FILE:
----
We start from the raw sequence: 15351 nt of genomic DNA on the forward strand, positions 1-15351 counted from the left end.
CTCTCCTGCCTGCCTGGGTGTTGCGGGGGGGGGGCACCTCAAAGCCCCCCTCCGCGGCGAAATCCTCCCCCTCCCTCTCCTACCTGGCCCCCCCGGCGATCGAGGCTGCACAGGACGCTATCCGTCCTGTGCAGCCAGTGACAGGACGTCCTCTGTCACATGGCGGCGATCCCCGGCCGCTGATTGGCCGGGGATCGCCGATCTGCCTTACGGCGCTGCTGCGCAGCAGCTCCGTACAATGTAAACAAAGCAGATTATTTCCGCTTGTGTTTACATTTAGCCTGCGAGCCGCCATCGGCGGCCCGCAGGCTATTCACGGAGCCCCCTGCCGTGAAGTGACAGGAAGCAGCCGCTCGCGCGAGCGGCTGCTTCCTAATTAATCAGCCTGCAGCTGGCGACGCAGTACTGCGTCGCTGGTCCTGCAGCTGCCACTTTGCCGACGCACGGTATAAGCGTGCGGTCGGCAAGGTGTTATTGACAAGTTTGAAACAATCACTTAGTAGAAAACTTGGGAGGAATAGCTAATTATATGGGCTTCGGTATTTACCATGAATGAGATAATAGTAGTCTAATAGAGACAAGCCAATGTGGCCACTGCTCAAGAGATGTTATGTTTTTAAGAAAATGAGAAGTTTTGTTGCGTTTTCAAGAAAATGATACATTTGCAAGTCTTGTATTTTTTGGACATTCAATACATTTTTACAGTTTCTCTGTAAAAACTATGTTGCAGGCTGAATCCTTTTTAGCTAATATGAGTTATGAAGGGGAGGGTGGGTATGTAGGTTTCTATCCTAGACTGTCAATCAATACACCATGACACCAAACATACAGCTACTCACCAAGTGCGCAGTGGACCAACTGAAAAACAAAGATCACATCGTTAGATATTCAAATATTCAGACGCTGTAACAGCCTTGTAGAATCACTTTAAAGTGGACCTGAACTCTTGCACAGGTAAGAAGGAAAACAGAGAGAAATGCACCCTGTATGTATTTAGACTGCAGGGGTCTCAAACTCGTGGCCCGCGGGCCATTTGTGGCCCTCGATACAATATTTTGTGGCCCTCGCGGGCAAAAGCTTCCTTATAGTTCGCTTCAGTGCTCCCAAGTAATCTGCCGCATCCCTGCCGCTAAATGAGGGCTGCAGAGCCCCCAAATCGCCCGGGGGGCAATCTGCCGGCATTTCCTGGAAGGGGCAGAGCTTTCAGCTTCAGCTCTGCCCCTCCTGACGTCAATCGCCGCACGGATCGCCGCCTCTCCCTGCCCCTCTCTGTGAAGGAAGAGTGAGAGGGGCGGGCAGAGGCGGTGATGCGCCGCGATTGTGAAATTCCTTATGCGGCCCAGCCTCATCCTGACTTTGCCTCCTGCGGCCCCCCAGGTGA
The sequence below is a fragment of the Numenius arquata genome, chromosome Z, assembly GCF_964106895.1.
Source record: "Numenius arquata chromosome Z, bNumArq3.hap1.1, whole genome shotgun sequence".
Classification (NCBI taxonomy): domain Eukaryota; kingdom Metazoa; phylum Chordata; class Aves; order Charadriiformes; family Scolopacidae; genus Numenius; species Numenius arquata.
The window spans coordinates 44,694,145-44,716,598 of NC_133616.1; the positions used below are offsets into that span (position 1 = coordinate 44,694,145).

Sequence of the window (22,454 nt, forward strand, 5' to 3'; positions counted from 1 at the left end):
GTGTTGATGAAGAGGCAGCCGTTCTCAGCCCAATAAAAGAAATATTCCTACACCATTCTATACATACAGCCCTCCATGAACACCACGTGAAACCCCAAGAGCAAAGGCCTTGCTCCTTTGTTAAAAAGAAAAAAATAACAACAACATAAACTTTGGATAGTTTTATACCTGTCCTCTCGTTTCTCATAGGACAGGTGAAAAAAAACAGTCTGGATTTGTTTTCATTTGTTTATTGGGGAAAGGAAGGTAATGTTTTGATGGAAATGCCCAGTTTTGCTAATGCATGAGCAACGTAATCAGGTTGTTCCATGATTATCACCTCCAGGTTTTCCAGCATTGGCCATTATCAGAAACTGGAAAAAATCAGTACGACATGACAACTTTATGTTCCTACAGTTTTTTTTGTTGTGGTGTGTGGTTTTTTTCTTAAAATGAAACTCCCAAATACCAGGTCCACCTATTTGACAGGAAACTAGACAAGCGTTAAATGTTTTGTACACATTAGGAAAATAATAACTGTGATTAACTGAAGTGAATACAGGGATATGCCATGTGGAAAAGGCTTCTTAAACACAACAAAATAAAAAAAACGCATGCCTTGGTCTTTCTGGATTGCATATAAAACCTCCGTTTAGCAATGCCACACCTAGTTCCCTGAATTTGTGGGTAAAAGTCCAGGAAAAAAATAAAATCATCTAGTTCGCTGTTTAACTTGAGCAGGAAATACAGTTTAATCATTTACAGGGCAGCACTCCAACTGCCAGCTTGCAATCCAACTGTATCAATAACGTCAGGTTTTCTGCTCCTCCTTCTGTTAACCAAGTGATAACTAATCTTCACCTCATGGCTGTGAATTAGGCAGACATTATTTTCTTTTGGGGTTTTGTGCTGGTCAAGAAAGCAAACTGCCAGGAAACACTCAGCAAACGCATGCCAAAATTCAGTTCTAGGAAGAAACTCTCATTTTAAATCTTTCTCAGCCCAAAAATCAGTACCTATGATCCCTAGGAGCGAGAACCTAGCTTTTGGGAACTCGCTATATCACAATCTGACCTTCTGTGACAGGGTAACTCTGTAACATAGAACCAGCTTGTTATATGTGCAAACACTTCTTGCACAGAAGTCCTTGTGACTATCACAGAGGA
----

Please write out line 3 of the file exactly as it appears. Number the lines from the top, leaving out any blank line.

The sequence below is a fragment of the Numenius arquata genome, chromosome Z, assembly GCF_964106895.1.